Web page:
Blog by Steve Laug
The next pipe I have chosen is a Peterson’s De Luxe XL9S sandblast bent Billiard. It came to us from an antique store in Pocatello, Idaho, USA back in 10/20/17. The finish is deeply sandblasted and dirty but there is some great grain around the bowl sides and shank. The finish is otherwise in great shape. It was stamped on the underside of the shank and read Peterson’s [over] De Luxe [over] the shape number XL9S. That is followed by a three line stamp MADE IN THE [over] REPUBLIC [over] OF IRELAND. It was filthy when Jeff brought it to the table. There was a thick cake in the bowl and a thick overflow of lava on the rim top and the inner edge of the bowl. It was hard to know what the condition of the rim top and bowl were under that thick lava coat. The Sterling Silver band is heavily tarnished. It is stamped as well and reads Peterson’s [over] Dublin on the top left. Further down the left side of the band it is stamped Sterling Silver. On the underside and starting up the right side it has three hallmarks – Hibernia, a Harp and the lower case letter “n”. The stem had a “P” stamped on the left side of the saddle and was oxidized and had tooth marks and chatter on the top and underside on and near the button. Jeff took photos of the pipe before his cleanup work. Jeff took photos of the rim top and stem to show the general condition of the pipe. The bowl is heavily caked and the rim top and edges have a thick lava overflow. The stem is lightly oxidized and has tooth marks on the top and underside near the button. Jeff took photos of the bowl sides and heel to show the grain that was around this bowl. It is a nice looking pipe. The blast is quite deep and attractive. He took photos of the underside of the shank to show the stamping. The stamping is readable in the photos below and is as noted above. He also captured the stamping on the silver band. I am including the link to the Pipedia’s article on Peterson pipes. It is a great read in terms of the history of the brand (https://pipedia.org/wiki/Peterson).
I turned to “The Peterson Pipe” by Mark Irwin and Gary Malmberg to get some background on the Peterson’s Deluxe Line. On page 297 it had the following information.
De Luxe (1915-) Introduced in newspaper advertising in 1916, production of this high-grade smooth finish model may have been stalled by the Great War and domestic disturbance. It will not appear in Peterson catalogs until ’37. Specimens documented from 1915 to the thirties are extremely rare and confined to extra-large house pipes and occasionally medium sized pipe with unconventional shapes. Specimens from 1930-1950 appear in a wide selection of Classic Range shapes, often as Canadians. Catalogs from 1937-50 list it as the ‘the finest possible quality obtainable.’ After ’50 the Supreme would supplant the De Luxe as the top of the line model, and to this day the De Luxe is a high quality pipe but not the highest. Early models often have no COM. Models from the twenties until the sixties will be stamped IRISH over FREE STATE, EIRE, LONDON MADE over ENGLAND, MADE IN over IRELAND (forming a circle) or MADE IN THE over REPUBLIC over OF IRELAND. The last three COM stamps, used from ‘38 through ’68 when no hallmarks were stamped on Peterson mountings, can never be precisely dated. If a De Luxe was made in ’69 or later it will be hallmarked with a date designator and always have a Republic COM. See also Special De Luxe.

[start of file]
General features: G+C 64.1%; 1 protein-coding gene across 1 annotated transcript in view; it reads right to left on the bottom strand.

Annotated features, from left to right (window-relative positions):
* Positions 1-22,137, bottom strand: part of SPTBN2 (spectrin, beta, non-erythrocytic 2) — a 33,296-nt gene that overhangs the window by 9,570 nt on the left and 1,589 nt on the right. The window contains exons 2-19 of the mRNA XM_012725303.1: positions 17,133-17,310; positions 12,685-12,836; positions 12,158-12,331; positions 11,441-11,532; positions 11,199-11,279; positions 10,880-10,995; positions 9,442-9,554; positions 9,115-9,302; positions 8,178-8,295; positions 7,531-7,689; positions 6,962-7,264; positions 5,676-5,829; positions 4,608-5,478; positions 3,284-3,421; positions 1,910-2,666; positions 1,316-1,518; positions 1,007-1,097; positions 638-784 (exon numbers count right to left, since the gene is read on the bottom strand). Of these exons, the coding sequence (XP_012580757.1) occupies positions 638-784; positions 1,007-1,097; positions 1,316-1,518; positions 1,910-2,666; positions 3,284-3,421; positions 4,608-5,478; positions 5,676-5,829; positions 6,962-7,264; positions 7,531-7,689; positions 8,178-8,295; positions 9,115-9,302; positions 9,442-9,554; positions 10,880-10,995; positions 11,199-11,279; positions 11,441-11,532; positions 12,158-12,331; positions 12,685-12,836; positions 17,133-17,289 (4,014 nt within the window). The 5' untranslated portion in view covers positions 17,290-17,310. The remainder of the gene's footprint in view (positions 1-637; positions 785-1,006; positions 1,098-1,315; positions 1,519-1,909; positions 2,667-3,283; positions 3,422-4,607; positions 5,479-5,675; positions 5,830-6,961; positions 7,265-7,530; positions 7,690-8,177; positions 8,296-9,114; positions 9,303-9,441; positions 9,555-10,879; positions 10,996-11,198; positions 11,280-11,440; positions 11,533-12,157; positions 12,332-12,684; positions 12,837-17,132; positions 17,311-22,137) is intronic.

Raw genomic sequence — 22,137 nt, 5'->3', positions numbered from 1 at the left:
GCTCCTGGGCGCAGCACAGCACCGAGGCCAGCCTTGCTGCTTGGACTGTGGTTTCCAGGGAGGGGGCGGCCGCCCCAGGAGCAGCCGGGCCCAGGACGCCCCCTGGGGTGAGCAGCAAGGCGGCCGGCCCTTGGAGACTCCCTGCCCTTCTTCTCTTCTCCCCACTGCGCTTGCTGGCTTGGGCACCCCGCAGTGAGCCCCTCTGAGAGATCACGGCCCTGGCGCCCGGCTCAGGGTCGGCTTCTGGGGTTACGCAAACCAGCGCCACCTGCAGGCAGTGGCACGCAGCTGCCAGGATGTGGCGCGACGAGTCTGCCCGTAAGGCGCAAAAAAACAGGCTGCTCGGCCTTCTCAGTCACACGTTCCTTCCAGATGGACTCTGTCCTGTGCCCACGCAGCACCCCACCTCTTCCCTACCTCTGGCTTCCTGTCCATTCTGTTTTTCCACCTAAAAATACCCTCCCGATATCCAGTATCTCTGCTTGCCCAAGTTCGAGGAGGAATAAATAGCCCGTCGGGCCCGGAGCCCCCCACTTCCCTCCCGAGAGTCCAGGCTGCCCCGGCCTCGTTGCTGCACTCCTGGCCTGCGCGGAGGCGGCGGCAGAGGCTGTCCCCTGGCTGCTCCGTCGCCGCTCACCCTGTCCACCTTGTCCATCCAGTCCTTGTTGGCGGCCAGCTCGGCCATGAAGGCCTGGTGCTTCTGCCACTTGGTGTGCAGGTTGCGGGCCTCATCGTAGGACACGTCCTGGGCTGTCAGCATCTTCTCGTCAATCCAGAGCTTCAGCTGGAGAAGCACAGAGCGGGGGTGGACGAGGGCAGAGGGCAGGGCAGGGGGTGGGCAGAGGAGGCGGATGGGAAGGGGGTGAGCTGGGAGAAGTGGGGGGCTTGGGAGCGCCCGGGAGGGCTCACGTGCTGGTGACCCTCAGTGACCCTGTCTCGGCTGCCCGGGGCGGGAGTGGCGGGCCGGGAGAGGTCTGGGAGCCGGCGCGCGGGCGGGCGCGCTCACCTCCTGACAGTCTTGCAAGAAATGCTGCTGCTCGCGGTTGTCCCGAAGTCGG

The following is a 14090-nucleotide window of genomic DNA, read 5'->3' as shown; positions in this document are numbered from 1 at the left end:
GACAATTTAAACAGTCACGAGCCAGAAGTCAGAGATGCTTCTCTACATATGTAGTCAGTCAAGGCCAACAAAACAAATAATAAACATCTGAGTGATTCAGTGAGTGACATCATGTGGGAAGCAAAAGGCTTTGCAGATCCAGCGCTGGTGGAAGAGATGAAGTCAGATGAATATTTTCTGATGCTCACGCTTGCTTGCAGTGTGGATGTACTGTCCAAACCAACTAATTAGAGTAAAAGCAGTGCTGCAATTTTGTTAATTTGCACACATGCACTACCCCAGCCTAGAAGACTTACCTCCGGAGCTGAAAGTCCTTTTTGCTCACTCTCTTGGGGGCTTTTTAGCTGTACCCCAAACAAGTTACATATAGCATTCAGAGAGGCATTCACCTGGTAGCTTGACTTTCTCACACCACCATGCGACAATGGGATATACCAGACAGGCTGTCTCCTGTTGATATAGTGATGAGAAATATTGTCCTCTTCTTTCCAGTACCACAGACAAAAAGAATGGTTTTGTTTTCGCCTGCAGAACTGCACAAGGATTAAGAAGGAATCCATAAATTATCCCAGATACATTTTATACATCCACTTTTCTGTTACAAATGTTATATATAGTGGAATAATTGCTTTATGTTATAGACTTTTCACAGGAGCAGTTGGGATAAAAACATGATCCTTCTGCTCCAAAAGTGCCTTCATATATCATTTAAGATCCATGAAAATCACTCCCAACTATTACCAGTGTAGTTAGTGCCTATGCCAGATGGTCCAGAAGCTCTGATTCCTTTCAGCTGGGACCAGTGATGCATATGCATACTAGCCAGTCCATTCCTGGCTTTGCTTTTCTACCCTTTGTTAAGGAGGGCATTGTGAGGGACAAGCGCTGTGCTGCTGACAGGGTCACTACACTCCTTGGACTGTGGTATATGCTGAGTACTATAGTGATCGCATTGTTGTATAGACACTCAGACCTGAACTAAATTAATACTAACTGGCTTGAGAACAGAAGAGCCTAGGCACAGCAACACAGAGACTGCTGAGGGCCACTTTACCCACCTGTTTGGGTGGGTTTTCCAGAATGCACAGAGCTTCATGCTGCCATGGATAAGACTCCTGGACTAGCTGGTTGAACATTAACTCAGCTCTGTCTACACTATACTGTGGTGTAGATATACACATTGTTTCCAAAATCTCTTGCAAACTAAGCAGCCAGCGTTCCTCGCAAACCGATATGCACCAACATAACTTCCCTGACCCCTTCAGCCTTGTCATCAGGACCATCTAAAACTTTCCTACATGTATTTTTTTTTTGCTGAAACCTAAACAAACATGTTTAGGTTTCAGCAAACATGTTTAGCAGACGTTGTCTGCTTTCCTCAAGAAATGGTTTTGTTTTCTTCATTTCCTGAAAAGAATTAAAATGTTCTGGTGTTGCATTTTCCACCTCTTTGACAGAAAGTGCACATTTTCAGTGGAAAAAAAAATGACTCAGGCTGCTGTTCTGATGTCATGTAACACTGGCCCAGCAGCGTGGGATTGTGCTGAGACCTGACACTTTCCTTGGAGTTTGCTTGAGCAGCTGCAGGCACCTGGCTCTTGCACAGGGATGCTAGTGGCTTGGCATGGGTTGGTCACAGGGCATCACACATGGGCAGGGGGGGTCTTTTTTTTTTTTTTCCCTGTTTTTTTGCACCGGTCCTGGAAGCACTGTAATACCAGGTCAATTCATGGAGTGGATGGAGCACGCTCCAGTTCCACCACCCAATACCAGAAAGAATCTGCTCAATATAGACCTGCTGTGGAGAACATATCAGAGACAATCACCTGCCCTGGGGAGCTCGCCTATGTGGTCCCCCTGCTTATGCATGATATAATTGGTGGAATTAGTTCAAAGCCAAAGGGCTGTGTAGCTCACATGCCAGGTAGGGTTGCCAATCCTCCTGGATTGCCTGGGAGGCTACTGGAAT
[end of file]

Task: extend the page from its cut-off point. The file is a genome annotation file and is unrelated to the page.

Judging from the description above, the pipe I am working on is stamped with the stamp noted in red above. It reads MADE IN THE REPUBLIC OF IRELAND in three lines which narrows the date to between approximately 1938 and the present. It also has a silver Hallmark that make it a pipe made after 1969. Now it was time to narrow down the date further.
I turned to a blog I wrote on rebornpipes that had a Peterson’s catalogue and a hallmarking chart (https://rebornpipes.com/tag/peterson-hallmark-chart/). I have included it below. On the chart I looked for a lower case “n” in a hexagonal cartouche. I also included a enlargement of the chart and drawn a box around the “n” in red. It dates the pipe to 1979. Jeff had done a great job cleaning up this 1979 Peterson’s De Luxe pipe. He reamed the pipe with a PipNet reamer and cut back the cake back to the bare briar. He cleaned up the walls with a Savinelli Fitsall Pipe Knife. He scrubbed the interior of the bowl and shank with pipe cleaners, cotton swabs and alcohol to remove the tars and oils. He scrubbed the exterior of the pipe with Murphy’s Oil Soap and a tooth brush to remove the grime from the finish. He worked on the rim top lava and darkening with the soap and tooth brush. He scrubbed the inside of the stem with alcohol and pipe cleaners. He scrubbed the exterior with Soft Scrub and then soaked it in Before & After’s Pipe Stem Deoxidizer. He washed it off with warm water to remove the Deoxidizer. I took photos of the pipe when I brought it to the work table. I took some close up photos of the rim top and also of the stem surface. I wanted to show how well it had cleaned up. The rim top and inner edges around the bowl looked very good. I also took close up photos of the stem to show the tooth marks on the surface near the button. I took a photo of the stamping on the underside of the shank. It reads as noted above. I also took a photo of the band and the stamp on the left side of the saddle stem. I removed the stem and took a photo of the pipe to have a look at the parts and overall look.I decided to address the tarnish on the silver band of the pipe first. I scrubbed it with some tarnish remover and finished with a jeweler’s cloth. The silver looked very good. I worked some Before & After Restoration Balm into the surface of the briar with my fingertips and a horsehair shoe brush to clean, enliven and protect the briar. I let the balm sit for 15 minutes and then buffed with a cotton cloth to raise the shine. The photos show the bowl at this point in the restoration process. I scrubbed the surface of the stem with Soft Scrub Cleanser to remove the oxidation on the surface of the vulcanite. I “painted” the tooth marks on the vulcanite with the flame of a lighter and was able to lift all of them on the topside. There was one against the edge of the button on the underside that did not lift all the way. I filled it in with a drop of clear CA glue and set it aside to cure. I used a folded piece of 220 grit sandpaper to smooth out the repair and then started polishing it with 400 grit wet dry sandpaper.I painted the “P” stamp on the left side of the saddle stem with white acrylic fingernail polish. I worked it into the stamp with a tooth pick. I scratched off the excess acrylic with the tooth pick and a fingernail. It looked better though the curve of the right side of the “P” was faint. I polished the stem with micromesh sanding pads – wet sanding with 1500-12000 grit sanding pads. I wiped it down after each sanding pad with Obsidian Oil. I polished it with Before & After Pipe Stem Polish – both Fine and Extra Fine. I am excited to finish this Republic Era Peterson’s Deluxe XL9S Bent Billiard. I put the pipe back together and buffed it with Blue Diamond on the buffing wheel. I gave the bowl multiple coats of Conservator’s Wax and the stem multiple coats of carnauba wax. I buffed the pipe with a clean buffing pad to raise the shine. I hand buffed the pipe with a microfiber cloth to deepen the shine. It is fun to see what the polished bowl looks like with deep sandblast all around it. Added to that the polished black vulcanite stem was beautiful. This sandblast De Luxe XL9S is great looking and the pipe feels great in my hand. It is light and well balanced. Have a look at it with the photos below. The dimensions are Length: 6 ½ inches, Height: 2 inches, Outside diameter of the bowl: 1 ¼ inches, Chamber diameter: ¾ of an inch. The weight of the pipe is 61grams/2.15oz. It is a beautiful pipe and one that will soon be on the rebornpipes store in the Irish Pipe Makers Section of the store. If you want to add it to your collection let me know. Thanks for walking through the restoration with me as I worked over this pipe. Thanks to each of you who are reading this blog.